The upbuilding of the kingdom of God is retarded or urged forward according to the unfaithfulness or fidelity of human agencies. Unfaithfulness to the cause of Christ makes manifest that love is lacking in the human agent. It was the love of Christ that constrained him to come and seek and save that which was lost. But the love of Christ does not seem to constrain those who profess his name; for a deathlike slumber is upon the human agents, and the work is hindered by failure of the human to co-operate with the divine. Men may pray, “Thy kingdom come. Thy will be done in earth, as it is in heaven,” but fail in acting upon this prayer in their lives. The living Christian is one who has not left his first love, and his candlestick is not removed out of its place. But those who do not maintain their consecration to God are blind, and cannot see afar off, and have forgotten that they were purged from their old sins. But though you may be weak, erring, frail, sinful, and imperfect, the Lord holds out to you the offer of partnership with himself, inviting you to come under divine instruction. Uniting with Christ, you may work the works of God. “Without me,” said Christ, “ye can do nothing.” RH November 1, 1892, par. 6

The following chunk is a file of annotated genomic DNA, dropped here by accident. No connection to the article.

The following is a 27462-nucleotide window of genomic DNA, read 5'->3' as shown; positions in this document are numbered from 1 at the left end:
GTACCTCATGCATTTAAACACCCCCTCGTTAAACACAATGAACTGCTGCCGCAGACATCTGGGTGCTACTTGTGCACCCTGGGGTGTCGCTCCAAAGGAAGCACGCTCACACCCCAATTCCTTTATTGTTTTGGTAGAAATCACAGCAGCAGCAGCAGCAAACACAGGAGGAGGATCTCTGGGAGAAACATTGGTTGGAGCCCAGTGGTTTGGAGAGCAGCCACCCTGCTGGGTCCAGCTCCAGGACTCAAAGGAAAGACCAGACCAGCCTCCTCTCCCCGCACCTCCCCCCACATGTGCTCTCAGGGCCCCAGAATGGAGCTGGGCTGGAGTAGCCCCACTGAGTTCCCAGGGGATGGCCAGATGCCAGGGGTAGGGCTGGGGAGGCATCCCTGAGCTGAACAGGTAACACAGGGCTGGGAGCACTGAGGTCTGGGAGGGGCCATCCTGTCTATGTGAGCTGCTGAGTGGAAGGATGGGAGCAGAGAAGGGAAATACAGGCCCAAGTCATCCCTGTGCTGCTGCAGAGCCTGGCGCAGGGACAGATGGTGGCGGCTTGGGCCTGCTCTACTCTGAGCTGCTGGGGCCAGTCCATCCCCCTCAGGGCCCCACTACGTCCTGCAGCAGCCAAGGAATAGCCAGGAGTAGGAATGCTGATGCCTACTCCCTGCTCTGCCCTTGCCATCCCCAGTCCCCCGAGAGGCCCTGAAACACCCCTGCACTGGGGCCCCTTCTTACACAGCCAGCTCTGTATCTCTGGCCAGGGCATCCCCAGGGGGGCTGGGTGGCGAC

We are to work the works of Christ, to learn the lesson he presented to his disciples, and reflect his character to the world. Isaiah says, “Thy righteousness shall go before thee; the glory of the Lord shall be thy rearward.” This is the righteousness of Christ which goes before us, and the glory of the Lord is to be our rearward. Ye churches of the living God, study this promise, and consider how your lack of faith, of spirituality, of divine power, is hindering the coming of the kingdom of God. Were everyone of you living missionaries, the gospel would be speedily proclaimed in all countries, to all peoples, nations, and tongues. This is the work that must be done before Christ shall come in power and great glory. I call upon the church to pray earnestly that you may understand your responsibilities. Are you individually laborers together with God? If not, why not? When do you mean to do your God-appointed work? God is working, the agencies of heaven are at work that the prayer may be fulfilled, “Thy kingdom come. Thy will be done in earth, as it is in heaven.” Man is the agent through whom God works for man, and yet how few have given themselves unreservedly to work the works of God. Man can accomplish nothing without Jesus, and yet it is so arranged in the plan of salvation, that its great object cannot be consummated without human co-operation. Our work may appear small and unimportant, and yet we are laborers together with God. Jesus has given us every temporal and spiritual blessing; he died to make propitiation for our sins and to reconcile us to God. He has sent forth light and truth, that we should walk in the beams of the Sun of righteousness, and not in the sparks of our own kindling. RH November 1, 1892, par. 7